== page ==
To my ears, Tony’s examples also set the stage for one of the best things gameplay experience curves can offer: easy to learn, hard to master. Players are free to do what they want, and the inexperienced or casual player may hop online, grab a mission that looks easy or safe, and go. They might not care much about the context, they just knew the mission archetype and the UEC reward. The more experienced player could profit off knowing the context, the system, the factions, and the markets involved. They may not need to accept generic missions at all, they’ll be able to create their own missions.

Handcrafted Content Icing on Top

Zurovec is quick to point out, paraphrased by me, that completely procedural game content is boring. Those gigantic procedural moons with mostly nothing to do on them? CIG knows they are boring right now, but the long term plan is to spice them up.

The dynamic, simulated Verse provides a layer of procedural and player-driven content on top of Star Citizen’s technological base. After that, custom content such as special mission givers provide more unique experiences. NPCs such as Miles Eckhart, Recco Battaglia, and Clovus Darneely (featured in the CitizenCon Keynote) will hand out more complex missions to players that feel a little more like a proper RPG quest or multiple-objective singleplayer content.

What’s My Shield Generator Go For?

The UEC value of ships and items in the Verse is arbitrary (and, probably, mission and loot rewards too), but that must change for the longer term Verse simulation. Every item from the lowliest piece of granite ore to the Aegis Dynamics Javelin capital ship has a UEC value, and those values will be calculated in a rules-based, component-based process.


A pie chart shown during the panel of a component-based Freelancer UEC breakdown. Game events that increase the cost of shield generator components would increase the proportion of its slice in the chart, and increase the total cost of the Freelancer overall.

Simulated NPCs and Probability Vol-whatnows?

Tony Zurovec outlines four types of NPCs that will exist in the Verse. Up until this point in the article, I’ve only referred to Simulated NPCs, the first type. The table below summarizes the key characteristics of each of the four types of NPC Zurovec listed.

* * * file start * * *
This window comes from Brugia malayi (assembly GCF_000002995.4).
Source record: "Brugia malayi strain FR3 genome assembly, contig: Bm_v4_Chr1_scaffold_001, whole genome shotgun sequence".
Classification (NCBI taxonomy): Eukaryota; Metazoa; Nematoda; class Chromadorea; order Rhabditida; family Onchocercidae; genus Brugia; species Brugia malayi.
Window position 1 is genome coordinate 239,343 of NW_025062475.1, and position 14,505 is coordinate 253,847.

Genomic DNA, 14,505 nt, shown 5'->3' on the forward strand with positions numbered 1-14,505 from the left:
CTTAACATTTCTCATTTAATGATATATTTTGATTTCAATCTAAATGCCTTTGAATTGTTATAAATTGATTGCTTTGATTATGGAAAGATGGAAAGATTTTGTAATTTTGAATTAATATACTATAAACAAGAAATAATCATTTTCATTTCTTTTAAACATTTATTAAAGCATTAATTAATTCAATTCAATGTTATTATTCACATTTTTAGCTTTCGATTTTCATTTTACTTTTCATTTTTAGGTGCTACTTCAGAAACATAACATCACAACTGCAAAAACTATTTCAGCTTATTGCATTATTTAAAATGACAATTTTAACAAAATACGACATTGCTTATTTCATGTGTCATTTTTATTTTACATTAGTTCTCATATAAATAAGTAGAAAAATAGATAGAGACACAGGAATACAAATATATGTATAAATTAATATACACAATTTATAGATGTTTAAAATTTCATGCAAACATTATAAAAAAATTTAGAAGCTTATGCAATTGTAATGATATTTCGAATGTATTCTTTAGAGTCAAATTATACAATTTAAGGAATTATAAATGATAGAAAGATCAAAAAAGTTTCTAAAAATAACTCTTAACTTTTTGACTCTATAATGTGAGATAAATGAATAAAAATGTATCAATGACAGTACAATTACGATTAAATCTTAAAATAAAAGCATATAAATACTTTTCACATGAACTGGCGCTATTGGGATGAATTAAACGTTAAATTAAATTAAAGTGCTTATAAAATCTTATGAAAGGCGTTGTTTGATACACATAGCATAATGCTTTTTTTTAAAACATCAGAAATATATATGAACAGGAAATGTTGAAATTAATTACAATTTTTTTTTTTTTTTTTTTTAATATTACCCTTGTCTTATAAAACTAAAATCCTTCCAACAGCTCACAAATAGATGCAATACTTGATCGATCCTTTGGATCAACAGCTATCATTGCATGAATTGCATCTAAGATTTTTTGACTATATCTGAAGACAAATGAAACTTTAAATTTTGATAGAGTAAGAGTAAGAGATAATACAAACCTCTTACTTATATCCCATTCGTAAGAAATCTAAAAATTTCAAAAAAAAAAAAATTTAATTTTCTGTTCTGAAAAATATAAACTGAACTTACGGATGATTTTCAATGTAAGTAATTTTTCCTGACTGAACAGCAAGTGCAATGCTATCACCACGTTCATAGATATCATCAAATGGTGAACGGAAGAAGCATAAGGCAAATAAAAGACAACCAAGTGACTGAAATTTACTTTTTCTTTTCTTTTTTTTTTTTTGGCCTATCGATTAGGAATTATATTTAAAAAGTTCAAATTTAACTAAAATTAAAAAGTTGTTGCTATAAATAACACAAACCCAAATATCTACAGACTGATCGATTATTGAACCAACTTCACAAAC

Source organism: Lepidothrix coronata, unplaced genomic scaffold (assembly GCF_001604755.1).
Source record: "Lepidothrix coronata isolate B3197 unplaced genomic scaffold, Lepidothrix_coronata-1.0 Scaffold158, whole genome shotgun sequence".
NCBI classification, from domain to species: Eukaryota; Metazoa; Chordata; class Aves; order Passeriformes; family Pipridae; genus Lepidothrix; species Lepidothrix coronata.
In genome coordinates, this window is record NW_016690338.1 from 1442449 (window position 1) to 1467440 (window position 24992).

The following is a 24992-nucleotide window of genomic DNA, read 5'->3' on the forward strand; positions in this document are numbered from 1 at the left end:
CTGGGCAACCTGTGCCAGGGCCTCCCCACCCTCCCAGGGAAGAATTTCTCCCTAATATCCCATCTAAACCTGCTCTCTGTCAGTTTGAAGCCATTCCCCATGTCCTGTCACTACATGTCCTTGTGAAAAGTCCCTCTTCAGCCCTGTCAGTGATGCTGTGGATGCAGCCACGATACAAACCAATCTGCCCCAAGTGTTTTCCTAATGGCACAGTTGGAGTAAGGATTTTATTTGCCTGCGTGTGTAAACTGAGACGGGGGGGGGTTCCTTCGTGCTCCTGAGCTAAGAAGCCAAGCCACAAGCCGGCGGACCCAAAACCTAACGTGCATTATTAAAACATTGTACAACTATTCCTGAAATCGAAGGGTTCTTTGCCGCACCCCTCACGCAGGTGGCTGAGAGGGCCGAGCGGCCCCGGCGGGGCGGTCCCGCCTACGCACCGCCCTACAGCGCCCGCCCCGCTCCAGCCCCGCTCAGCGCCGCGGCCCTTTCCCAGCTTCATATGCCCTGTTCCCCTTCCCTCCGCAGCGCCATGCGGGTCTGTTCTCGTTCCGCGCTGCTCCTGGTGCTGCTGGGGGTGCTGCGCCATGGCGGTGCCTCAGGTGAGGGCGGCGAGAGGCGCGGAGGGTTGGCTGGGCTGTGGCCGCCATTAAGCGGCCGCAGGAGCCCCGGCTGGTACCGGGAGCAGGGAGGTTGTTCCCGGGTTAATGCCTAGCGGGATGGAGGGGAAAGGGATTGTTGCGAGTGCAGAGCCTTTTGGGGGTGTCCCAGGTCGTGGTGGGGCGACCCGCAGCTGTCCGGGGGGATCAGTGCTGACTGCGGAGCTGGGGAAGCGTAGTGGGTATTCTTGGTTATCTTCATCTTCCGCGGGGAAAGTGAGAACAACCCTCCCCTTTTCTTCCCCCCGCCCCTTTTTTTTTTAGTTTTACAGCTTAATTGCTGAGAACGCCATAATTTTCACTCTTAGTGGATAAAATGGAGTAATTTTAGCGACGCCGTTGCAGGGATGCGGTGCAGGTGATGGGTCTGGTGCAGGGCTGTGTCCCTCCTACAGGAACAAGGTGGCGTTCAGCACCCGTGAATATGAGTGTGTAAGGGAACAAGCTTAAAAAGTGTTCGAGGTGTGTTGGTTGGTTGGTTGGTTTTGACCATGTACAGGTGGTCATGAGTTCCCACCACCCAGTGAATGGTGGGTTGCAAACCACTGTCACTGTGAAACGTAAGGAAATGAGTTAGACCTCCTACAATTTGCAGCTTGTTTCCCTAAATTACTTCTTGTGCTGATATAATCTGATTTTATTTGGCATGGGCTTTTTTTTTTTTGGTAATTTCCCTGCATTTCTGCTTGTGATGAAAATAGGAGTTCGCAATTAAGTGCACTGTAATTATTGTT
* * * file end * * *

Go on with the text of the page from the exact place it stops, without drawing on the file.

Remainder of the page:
To greatly ease the resource cost of running a complex Verse simulation, most of the game world is running in a big, constantly-updating database of Simulated NPCs and Probabilistic NPCs waiting-to-exist in Probability Volumes. From the player perspective, this incredible level of detail leads to simpler experiences that we would expect out of any spacesim.

You’ve been playing Freelancer for a while, biding your time until Hurston gets added in Alpha 3.3.5, and you’ve been running lots of cargo between two planets. For eight trips, nothing out of the ordinary happens and the trips go smoothly. On one trip, pirates have sabotaged one of the warp gates, and you need to fend for your life before continuing on. On the tenth trip, you get a distress call mid-way through the warp about some merchant ships under attack by pirates. You can choose to stop, or not. This is a very simple example of a Probability Volume in action from the player perspective.

Imagine the whole warp gate lane between two planets encompassed by a big 3D sphere (or ellipsoid). In a simple implementation, the sphere’s logic might go something like this: whenever a player enters, exits, or spends X amount of time in me, roll a ten-sided die. The die result is mapped to my Probability Volume results table. On results 1 to 8, don’t spawn an event, nothing happens. On result 9, spawn a pirate ambush event. The Probabilistic NPCs are made Real, as actual rendered pirate ships eager to intercept the player. On result 10, the merchant convoy under attack event is made real. At least conceptually, Freelancer and many other games use Probability Volumes or similar logic.

The dynamic events of the Verse can take my simple example up quite a few notches of complexity. Underlying Simulated NPC output will modify Probability Volumes across both space and time, which can add a lot more unpredictability… Or even some measure of predictability for the clever player.

All of this is the illusion of the living game world, since rendering the whole reality of tens of millions of Real NPCs would probably require supercomputers, and only the clients running liquid-helium cooled Threadrippers with quad-SLI GTX2080Ti’s could manage 2 frames per second gameplay (everyone else just crashes). It’s just not worth simulating all of reality when delivering a specific game experience. If a Tree falls in the woods, and no one is around to see it, update the data variable “IS_FALLEN” of the Simulated Tree to “True”, but don’t actually spawn a half million polygon Real Tree in the middle of nowhere and have the server spend all those CPU cycles and memory on the task.